This week McDonalds announced it is pulling the plug on its AI-powered trial of automated ordering at its drive-thrus, after a series of hilarious blunders were shared by customers online. These viral videos include orders containing hundreds of chicken nuggets, ice cream topped with bacon and unwanted packets of butter. But how is it that a company the size of McDonald’s, who have clearly made a significant investment in automating their service, managed to fail so spectacularly?

In my webinar earlier this week, I highlighted how important it is to consider the mistakes of the past when rolling out new capabilities of generative AI in your customer service function. Early in 2016, we saw the first wave of chatbots. Many businesses saw a shortcut to reduce headcount and save costs, leveraging chatbots as a crude attempt to replace humans. The results were poor customer experience, overloaded staff and a disappointing return on some big investments. They were doomed to failure not because of the technology, but because of how they were being used.

Nearly ten years on, and in spite of huge advances in technological capability, we’re still seeing frustrating customer experiences and poor commercial outcomes when AI is deployed in customer service settings.

What’s going on here? Is it the case that generative AI isn’t as useful as we thought? After all, if it can’t even take a McDonalds order, how good can it really be? There’s no shortage of articles suggesting that AI is, in effect, great in principle but doesn’t pay off in practice.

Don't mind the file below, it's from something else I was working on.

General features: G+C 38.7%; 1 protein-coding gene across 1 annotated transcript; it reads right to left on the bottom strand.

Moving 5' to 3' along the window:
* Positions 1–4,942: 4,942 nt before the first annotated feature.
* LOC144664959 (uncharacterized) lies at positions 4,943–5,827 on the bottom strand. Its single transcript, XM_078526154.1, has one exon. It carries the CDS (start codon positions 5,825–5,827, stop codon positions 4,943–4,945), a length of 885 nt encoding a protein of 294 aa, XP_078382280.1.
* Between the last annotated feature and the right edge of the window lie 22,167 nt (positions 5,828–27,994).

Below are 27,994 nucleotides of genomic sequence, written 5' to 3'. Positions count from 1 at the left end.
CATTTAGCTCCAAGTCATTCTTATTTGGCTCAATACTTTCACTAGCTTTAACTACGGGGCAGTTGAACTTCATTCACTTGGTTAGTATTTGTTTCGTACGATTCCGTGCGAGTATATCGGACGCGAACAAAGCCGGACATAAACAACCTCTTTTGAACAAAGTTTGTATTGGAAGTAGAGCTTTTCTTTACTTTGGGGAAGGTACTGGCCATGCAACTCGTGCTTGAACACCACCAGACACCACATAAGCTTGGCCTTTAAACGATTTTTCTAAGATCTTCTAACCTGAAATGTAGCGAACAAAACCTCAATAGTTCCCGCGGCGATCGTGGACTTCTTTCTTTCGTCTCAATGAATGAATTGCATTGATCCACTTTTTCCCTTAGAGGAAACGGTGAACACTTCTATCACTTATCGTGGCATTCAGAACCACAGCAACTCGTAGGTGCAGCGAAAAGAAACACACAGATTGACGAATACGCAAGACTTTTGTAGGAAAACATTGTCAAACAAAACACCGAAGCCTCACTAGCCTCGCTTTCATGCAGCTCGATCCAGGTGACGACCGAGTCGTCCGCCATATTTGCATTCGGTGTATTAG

Our ten years of experience in applied AI has given us a distinctive perspective on this: it’s not the technology that’s the problem, it’s how it’s being deployed. Business cases for AI investment default to cutting headcount, presupposing that the goal is to replace human operatives. But the technology – as impressive as it is – will not fully replace humans. 

The better question is – how can I make my human agents as productive as possible? What parts of their work can we streamline, automate or accelerate to maximise their productivity? This is about improving your ability to service your customers as much as it is about cutting costs. It can’t be achieved by simply slotting a new piece of technology into your existing processes. 

To achieve real results when working with AI, you need to put your customers at the heart of your decision-making. Ten years of experience in applied AI have led us to develop a distinctive methodology for doing this. The rewards for those who harness AI strategically, focused on alleviating friction points for customers, will be huge.

Click here to watch my webinar and find out more. 

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